standardizing the terminology and placement of often used menu commands (such as “Open File” or “Select All”), but in other cases the motivation may be less altruistic. By defining the lexicon of the user interface at the OS level and then dictating that other software producers conform, industry leader Microsoft has been able to foist its own copyrighted terminology on the industry as a whole. A brief perusal of Windows 95 environment yields a handful of examples: Properties, Shortcut, Toolbar, Wizard. The dictatorial standardization of these terms by
Microsoft is designed to condition the computing masses to be familiar with and comfortable in the Windows environment. Ultimately, this is simply another means for assuring their current and future dominance of the computer industry. In Japan the objective is no different, and the extremely popular “Japanese” version of Windows 95
comes shipped with all of the important MS terms predictably intact:
ウｲザード , among
Unfortunately, however, the interests of the computer industry obviously have very little to do with considering the long-term impact on language or the evolution of translation methodologies. By
endorsing transliteration as a viable alternative to translation in their localization efforts, the products of which will enjoy singular prominence on desktops in homes and offices throughout Japan, these titans are burdening Japanese consumers with unnecessary ambiguity and corrupting the language, all the while telling translators and anyone else paying attention that it’s okay to do so.
What is perhaps most perplexing about the current flood of gairaigo and the computing sector’s active role in it is the apparent lack of criticism of the matter. One among the few voices of concern in
the Japanese media is that of Professor Kawata. In his Interface article, he advocates the use of a system called Ruby to address the various problems associated with the use of gairaigo in Japanese. The system basically involves using katakana in superscript form above foreign terminology (much like furigana), be it a computer term or a Chinese person’s name, in order to both
preserve the components of the original word(s) and provide the correct pronunciation in Japanese. The idea is a good one, and certainly addresses some important issues, but I would argue that we need to go further.
Attempting to reduce the number of copyrighted terms and coinages in software programs would be futile because these terms often distinguish the various vendors from one another and are thus
essential for market competitiveness. In other words, quibbling over the transliteration of a Microsoft-ism like Wizard into the Japanese version of Word© would be a waste of time. The area that more deserves our attention is general terminology that isn’t trademarked and exists abundantly in the industry vernacular. These are words that seem to have mystified the translation community and as such are in copious use as simple gairaigo. These are words like digital, hypertext, browser, client-server, macro, peer-to-peer, display, PIM, OCR, chip, refresh rate, memory, controller, and about a zillion others. Omitting laziness, incompetence, or a particular love for katakana there is no good reason why these terms cannot be rendered in authentic Japanese.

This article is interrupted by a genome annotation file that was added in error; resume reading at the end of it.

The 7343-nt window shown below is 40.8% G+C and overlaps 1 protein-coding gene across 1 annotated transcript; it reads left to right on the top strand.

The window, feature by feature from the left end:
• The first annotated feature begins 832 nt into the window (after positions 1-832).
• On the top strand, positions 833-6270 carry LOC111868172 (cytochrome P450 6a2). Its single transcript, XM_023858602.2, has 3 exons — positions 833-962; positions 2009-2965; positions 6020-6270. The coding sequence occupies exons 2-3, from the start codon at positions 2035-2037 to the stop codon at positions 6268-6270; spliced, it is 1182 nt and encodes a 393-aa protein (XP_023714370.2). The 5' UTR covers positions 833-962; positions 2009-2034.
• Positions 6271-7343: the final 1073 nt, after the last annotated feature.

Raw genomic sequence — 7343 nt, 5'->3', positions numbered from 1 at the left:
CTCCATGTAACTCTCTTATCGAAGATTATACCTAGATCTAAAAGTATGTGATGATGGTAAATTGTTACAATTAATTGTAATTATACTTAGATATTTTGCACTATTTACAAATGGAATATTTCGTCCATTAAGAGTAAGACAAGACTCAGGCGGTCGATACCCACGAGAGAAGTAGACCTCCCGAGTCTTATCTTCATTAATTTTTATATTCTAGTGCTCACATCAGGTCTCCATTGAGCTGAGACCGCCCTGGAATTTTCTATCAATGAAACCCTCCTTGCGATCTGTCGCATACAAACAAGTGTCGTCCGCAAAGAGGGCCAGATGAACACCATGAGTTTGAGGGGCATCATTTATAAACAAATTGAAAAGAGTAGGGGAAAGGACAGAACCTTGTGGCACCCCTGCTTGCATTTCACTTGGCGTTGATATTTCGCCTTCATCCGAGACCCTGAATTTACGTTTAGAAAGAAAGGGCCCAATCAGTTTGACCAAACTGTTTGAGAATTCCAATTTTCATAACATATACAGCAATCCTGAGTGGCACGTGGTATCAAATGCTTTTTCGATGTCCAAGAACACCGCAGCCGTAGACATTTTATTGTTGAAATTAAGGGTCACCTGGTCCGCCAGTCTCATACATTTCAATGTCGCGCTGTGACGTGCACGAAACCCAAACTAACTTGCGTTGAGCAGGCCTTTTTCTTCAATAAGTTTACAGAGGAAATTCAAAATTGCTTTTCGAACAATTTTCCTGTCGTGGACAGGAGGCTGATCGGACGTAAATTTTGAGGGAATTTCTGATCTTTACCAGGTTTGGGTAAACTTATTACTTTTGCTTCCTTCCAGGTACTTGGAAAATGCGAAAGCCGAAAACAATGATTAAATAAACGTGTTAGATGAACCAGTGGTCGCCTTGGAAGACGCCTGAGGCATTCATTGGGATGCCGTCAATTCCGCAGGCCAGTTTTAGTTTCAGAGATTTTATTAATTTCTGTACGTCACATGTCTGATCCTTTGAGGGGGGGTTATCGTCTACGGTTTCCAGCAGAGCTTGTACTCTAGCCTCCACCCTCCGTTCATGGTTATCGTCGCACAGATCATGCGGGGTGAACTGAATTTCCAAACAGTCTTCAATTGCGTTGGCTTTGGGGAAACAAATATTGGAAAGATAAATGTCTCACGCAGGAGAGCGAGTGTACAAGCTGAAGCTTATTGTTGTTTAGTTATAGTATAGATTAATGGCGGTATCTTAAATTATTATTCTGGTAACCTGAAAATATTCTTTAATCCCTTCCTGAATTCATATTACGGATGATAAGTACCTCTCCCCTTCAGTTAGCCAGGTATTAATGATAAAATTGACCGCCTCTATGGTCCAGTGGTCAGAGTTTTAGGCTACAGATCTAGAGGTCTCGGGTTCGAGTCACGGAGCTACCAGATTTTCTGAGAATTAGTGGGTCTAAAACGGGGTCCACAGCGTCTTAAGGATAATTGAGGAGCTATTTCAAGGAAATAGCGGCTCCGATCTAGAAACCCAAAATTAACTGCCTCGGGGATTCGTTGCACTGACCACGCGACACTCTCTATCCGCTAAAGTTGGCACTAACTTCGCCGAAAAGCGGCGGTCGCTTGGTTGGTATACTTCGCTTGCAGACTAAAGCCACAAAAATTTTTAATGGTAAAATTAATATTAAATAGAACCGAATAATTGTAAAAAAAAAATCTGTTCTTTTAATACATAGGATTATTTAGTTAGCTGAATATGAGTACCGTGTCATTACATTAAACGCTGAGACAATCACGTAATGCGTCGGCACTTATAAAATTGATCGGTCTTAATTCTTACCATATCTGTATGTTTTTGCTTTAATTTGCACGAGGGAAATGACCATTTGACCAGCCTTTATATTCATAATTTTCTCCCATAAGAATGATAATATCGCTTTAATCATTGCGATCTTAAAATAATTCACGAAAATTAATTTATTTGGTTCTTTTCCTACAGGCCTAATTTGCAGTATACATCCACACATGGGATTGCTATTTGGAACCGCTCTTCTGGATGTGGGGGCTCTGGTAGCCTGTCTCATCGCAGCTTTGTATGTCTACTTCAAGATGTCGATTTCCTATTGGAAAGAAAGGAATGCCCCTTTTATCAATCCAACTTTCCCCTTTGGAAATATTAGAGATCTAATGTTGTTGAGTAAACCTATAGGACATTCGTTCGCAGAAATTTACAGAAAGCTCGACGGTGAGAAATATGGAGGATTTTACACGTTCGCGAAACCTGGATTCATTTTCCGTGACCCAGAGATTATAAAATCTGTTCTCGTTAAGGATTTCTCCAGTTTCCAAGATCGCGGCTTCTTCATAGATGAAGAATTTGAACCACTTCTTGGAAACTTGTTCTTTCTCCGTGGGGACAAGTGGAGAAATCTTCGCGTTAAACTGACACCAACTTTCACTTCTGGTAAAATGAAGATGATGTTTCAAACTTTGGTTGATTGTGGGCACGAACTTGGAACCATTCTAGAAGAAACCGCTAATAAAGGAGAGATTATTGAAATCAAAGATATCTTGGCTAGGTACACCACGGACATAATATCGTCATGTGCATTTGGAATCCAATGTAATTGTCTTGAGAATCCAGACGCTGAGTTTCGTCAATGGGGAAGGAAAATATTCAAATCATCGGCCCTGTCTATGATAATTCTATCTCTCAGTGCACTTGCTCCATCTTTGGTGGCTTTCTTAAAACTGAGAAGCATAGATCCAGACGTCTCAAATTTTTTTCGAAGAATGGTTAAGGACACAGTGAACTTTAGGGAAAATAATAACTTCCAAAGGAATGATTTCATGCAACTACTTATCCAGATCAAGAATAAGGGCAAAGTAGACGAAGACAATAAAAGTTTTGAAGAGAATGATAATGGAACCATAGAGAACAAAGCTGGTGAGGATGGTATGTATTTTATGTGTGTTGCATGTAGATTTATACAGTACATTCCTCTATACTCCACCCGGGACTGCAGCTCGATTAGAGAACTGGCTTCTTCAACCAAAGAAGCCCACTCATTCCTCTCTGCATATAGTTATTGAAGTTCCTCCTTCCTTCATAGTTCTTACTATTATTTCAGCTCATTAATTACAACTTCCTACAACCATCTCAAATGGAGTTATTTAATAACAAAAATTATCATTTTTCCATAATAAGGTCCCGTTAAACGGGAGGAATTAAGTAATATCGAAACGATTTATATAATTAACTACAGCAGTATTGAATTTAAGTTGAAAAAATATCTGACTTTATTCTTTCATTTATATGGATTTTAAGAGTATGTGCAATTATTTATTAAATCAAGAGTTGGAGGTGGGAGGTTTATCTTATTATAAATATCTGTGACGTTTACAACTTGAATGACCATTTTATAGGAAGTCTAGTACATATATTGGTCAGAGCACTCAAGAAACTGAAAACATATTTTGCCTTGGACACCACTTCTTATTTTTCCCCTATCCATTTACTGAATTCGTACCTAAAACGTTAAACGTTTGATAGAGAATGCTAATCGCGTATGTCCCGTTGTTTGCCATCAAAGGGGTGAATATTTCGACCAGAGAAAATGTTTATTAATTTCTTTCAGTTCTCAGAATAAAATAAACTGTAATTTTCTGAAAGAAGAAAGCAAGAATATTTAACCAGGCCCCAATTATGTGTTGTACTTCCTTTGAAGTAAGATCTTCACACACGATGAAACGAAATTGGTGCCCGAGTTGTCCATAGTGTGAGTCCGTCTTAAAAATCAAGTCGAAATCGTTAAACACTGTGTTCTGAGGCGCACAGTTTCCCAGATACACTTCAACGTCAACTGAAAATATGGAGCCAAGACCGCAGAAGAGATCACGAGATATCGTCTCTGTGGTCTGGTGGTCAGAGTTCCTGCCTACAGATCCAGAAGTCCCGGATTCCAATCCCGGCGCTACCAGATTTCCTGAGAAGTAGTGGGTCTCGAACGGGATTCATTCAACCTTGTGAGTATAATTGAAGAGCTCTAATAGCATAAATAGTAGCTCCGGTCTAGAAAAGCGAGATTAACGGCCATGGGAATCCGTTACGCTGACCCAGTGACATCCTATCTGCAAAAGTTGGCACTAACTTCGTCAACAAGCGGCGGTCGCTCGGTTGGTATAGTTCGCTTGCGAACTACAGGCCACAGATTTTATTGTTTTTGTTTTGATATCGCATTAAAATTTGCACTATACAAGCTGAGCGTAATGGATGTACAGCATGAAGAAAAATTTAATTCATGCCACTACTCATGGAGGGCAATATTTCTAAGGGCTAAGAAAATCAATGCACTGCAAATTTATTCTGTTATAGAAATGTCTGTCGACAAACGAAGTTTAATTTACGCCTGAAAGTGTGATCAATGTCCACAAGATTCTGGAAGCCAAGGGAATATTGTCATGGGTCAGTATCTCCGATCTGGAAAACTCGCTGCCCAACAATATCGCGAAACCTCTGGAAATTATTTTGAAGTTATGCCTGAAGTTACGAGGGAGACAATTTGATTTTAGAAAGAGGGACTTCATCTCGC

It is possible, of course, that the problem is simply a lack of consensus. Since no governing body exists for handling the creation of new words, a lack of direction or guidelines in the area of localization is hardly surprising. For many in the translation field,
for example, the use of katakana as a kind of interim translation may be less intimidating that actually coining a new word and offering it for public scrutiny and evaluation. With this in mind and in hope of contributing to positive change, I offer the following as rough guidelines for those who work in the areas of localization and translation:
- The serious work of creating language should not be taken lightly, and the decision whether to translate or transliterate is an important one whose consequences should be considered well. In terms of ease of comprehension, which is better for introduction to native Japanese speakers, an unknown (katakana) gairaigo term, or an unknown Japanese word rendered in kanji or hiragana?
- Since countries such as China and
Taiwan use Chinese characters as well and do not have the convenience of a
phonetic script for handling foreign terms, an occasional look at Chinese
translations could prove instructive.
- Translators working on the bleeding edge of technology, the source of most of the latest terminology, should be willing to consult with those who specialize in language itself when
considering new terms. Linguists and educators are well-placed to contribute positively in the translation process, and their input should be considered invaluable.
- Consensus among all of the parties involved–engineers, translators, journalists, and linguists alike–is the best means at our disposal for ensuring that the changes we make to Japanese today will be in the best interests of the speakers and users of Japanese.
In conclusion, let me say that what motivates me in this area is nothing less than a love for Japanese and the profound dismay I feel seeing it casually discarded more and more often in favor of gairaigo. Japanese is an amazingly rich language with great expressive power,
and there is no good reason why it should be supplanted by English in the 21st century.
It is my hope that the people more in a position to make a difference will share my concerns and help restore translation as the standard. Should they choose to do otherwise, to leave the fate of Japanese to Bill Gates or the staff writers of computer magazines, to sit idly by as the myriad problems related to gairaigo multiply, and to wring
their hands in dismay when the dictionary fails to produce a corresponding term, they will ultimately count themselves as accomplices in the dumbing-down of Japanese and all of Japan.